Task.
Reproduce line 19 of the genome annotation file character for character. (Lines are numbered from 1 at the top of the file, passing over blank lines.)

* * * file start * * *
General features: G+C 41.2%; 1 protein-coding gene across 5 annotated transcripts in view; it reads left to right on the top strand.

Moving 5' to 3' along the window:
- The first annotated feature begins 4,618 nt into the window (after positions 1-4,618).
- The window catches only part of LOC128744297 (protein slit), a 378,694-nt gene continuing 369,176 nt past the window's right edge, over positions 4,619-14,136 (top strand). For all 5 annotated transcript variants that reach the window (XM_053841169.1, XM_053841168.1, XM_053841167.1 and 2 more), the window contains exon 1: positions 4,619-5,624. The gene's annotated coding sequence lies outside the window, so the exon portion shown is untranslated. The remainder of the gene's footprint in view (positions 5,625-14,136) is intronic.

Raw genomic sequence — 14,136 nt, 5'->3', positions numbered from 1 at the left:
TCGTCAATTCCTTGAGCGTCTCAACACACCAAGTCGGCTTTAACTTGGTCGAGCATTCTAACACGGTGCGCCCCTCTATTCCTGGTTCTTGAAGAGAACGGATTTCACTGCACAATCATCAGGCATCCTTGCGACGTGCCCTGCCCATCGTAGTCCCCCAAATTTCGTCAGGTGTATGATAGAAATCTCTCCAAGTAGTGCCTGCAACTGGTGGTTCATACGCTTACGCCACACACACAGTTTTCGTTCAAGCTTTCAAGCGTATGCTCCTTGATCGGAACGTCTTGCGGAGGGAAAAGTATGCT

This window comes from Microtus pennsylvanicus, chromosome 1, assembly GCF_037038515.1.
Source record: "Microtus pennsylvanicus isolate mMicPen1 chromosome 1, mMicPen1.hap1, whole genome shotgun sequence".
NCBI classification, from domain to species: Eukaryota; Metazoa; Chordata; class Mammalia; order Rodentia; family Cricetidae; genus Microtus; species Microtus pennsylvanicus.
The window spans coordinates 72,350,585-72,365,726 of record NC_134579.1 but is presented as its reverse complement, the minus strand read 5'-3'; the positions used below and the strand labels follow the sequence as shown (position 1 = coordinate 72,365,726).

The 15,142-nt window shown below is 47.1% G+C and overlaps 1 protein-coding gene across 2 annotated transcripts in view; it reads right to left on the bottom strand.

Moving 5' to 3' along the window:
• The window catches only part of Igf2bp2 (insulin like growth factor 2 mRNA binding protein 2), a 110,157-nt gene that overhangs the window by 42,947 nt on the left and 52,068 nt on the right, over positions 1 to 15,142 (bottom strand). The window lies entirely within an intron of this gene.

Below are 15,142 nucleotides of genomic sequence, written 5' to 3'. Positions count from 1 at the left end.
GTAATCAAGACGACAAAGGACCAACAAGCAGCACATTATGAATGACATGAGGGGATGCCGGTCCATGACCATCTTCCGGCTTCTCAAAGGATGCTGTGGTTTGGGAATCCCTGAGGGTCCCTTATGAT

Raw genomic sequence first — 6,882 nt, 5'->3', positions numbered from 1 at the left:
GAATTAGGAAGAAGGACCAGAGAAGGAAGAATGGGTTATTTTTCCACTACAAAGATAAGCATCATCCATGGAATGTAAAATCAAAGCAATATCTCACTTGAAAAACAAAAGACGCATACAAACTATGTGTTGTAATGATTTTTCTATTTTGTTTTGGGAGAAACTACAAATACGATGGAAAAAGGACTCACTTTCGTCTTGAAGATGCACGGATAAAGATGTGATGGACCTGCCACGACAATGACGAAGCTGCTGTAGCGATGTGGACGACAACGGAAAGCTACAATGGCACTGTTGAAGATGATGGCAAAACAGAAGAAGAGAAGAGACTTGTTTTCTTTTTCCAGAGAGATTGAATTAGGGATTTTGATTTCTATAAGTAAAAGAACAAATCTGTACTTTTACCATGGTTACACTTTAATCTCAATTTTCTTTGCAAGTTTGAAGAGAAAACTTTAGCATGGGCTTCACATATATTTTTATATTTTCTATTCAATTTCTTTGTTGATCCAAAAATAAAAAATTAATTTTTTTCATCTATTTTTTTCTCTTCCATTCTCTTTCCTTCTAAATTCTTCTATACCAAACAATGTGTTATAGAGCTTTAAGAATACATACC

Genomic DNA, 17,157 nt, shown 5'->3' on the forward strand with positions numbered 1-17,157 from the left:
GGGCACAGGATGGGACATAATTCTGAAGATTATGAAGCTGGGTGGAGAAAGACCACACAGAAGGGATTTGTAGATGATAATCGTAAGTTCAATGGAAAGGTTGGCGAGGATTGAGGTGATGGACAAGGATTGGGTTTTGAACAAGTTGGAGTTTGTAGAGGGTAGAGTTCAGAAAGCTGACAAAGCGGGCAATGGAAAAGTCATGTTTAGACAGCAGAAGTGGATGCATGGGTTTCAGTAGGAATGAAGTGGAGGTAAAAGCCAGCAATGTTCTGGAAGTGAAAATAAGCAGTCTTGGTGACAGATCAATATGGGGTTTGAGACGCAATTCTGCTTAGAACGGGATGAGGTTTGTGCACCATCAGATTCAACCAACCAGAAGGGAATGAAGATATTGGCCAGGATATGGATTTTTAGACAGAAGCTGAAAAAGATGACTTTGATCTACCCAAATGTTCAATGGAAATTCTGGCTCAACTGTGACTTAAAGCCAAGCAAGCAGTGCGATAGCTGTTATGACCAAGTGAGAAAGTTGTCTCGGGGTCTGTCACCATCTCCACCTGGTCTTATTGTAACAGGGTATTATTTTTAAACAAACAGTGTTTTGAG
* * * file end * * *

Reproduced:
GGGCACAGGATGGGACATAATTCTGAAGATTATGAAGCTGGGTGGAGAAAGACCACACAGAAGGGATTTGTAGATGATAATCGTAAGTTCAATGGAAAGGTTGGCGAGGATTGAGGTGATGGACAAGGATTGGGTTTTGAACAAGTTGGAGTTTGTAGAGGGTAGAGTTCAGAAAGCTGACAAAGCGGGCAATGGAAAAGTCATGTTTAGACAGCAGAAGTGGATGCATGGGTTTCAGTAGGAATGAAGTGGAGGTAAAAGCCAGCAATGTTCTGGAAGTGAAAATAAGCAGTCTTGGTGACAGATCAATATGGGGTTTGAGACGCAATTCTGCTTAGAACGGGATGAGGTTTGTGCACCATCAGATTCAACCAACCAGAAGGGAATGAAGATATTGGCCAGGATATGGATTTTTAGACAGAAGCTGAAAAAGATGACTTTGATCTACCCAAATGTTCAATGGAAATTCTGGCTCAACTGTGACTTAAAGCCAAGCAAGCAGTGCGATAGCTGTTATGACCAAGTGAGAAAGTTGTCTCGGGGTCTGTCACCATCTCCACCTGGTCTTATTGTAACAGGGTATTATTTTTAAACAAACAGTGTTTTGAG